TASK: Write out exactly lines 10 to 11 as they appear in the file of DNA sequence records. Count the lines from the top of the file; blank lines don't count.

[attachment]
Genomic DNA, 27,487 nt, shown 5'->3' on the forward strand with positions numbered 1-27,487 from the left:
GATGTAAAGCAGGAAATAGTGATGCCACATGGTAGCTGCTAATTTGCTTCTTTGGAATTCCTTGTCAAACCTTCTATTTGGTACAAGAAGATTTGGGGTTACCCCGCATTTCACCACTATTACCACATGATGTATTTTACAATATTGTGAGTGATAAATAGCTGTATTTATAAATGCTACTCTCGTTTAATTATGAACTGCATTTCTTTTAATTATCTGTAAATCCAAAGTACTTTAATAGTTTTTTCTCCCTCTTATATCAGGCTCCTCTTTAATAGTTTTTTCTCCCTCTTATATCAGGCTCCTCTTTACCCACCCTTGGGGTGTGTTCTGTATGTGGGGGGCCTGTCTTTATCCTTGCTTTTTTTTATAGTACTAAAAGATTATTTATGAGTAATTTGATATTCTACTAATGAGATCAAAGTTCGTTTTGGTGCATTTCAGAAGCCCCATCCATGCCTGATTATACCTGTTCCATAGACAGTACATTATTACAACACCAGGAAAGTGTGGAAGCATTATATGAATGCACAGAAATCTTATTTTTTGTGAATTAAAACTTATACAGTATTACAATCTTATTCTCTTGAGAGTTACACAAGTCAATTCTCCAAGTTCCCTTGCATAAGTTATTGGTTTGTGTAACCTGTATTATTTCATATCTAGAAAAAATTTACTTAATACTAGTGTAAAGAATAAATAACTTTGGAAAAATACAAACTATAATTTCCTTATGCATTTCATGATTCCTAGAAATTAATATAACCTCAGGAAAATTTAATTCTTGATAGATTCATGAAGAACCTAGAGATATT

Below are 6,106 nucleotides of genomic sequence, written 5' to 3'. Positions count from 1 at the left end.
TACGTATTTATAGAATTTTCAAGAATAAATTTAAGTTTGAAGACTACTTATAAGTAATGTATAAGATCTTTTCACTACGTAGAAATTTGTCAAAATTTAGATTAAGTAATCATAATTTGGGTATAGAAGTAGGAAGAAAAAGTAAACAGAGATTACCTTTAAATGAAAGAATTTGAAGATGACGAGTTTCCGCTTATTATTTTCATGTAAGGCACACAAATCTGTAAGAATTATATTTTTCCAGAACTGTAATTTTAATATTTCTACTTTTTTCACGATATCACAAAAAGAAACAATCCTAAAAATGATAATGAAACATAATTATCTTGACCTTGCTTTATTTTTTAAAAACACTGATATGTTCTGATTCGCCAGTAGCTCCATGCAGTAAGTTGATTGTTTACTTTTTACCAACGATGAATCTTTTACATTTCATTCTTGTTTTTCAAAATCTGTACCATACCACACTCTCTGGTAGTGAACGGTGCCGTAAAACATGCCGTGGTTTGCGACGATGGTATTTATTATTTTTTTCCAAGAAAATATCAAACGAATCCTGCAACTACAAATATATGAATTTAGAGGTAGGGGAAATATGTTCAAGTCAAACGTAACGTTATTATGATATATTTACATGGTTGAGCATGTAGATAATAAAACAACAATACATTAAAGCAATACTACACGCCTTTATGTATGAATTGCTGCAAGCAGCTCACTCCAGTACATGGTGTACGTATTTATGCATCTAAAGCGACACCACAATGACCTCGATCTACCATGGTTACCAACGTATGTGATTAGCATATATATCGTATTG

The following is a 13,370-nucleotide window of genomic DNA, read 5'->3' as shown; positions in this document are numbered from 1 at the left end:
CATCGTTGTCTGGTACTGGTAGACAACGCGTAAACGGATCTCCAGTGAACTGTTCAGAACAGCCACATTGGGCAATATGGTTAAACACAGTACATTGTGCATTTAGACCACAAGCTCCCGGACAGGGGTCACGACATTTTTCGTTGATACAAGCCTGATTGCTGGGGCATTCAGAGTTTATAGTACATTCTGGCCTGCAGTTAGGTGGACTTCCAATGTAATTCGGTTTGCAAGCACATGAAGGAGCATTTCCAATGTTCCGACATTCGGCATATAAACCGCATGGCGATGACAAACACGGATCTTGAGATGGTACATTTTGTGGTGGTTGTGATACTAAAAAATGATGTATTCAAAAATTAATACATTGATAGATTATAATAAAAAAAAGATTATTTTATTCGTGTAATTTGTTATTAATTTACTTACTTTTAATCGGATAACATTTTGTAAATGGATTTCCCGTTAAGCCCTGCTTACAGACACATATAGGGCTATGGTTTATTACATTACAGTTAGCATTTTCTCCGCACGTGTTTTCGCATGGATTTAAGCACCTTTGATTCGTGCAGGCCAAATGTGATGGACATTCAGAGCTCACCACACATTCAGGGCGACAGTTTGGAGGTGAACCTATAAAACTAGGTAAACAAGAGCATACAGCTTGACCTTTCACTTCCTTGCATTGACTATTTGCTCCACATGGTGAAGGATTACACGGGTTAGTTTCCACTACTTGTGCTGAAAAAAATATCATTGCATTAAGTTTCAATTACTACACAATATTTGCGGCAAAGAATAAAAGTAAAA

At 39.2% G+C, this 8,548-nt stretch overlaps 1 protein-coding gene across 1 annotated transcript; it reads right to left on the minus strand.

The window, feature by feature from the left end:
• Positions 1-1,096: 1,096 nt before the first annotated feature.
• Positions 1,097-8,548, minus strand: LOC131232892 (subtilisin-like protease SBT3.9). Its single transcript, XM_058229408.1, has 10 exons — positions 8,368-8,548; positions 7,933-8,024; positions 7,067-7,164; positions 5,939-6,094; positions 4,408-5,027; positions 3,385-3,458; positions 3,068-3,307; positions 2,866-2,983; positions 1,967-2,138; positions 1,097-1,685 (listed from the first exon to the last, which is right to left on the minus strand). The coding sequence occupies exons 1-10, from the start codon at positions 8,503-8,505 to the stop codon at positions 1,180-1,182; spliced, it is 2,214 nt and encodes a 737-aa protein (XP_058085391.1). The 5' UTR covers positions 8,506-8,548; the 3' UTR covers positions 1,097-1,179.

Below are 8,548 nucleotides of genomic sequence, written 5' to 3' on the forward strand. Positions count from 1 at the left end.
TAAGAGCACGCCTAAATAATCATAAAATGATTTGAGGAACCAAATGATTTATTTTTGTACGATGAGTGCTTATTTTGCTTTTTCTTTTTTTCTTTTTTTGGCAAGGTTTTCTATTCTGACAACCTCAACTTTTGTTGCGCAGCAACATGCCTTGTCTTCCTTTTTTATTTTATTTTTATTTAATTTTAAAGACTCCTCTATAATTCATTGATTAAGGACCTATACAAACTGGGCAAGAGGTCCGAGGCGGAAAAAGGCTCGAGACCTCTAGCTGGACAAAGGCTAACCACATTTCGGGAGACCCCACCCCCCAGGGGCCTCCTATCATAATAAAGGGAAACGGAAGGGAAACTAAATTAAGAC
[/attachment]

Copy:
• Positions 1,097-8,548, minus strand: LOC131232892 (subtilisin-like protease SBT3.9). Its single transcript, XM_058229408.1, has 10 exons — positions 8,368-8,548; positions 7,933-8,024; positions 7,067-7,164; positions 5,939-6,094; positions 4,408-5,027; positions 3,385-3,458; positions 3,068-3,307; positions 2,866-2,983; positions 1,967-2,138; positions 1,097-1,685 (listed from the first exon to the last, which is right to left on the minus strand). The coding sequence occupies exons 1-10, from the start codon at positions 8,503-8,505 to the stop codon at positions 1,180-1,182; spliced, it is 2,214 nt and encodes a 737-aa protein (XP_058085391.1). The 5' UTR covers positions 8,506-8,548; the 3' UTR covers positions 1,097-1,179.

Below are 8,548 nucleotides of genomic sequence, written 5' to 3' on the forward strand. Positions count from 1 at the left end.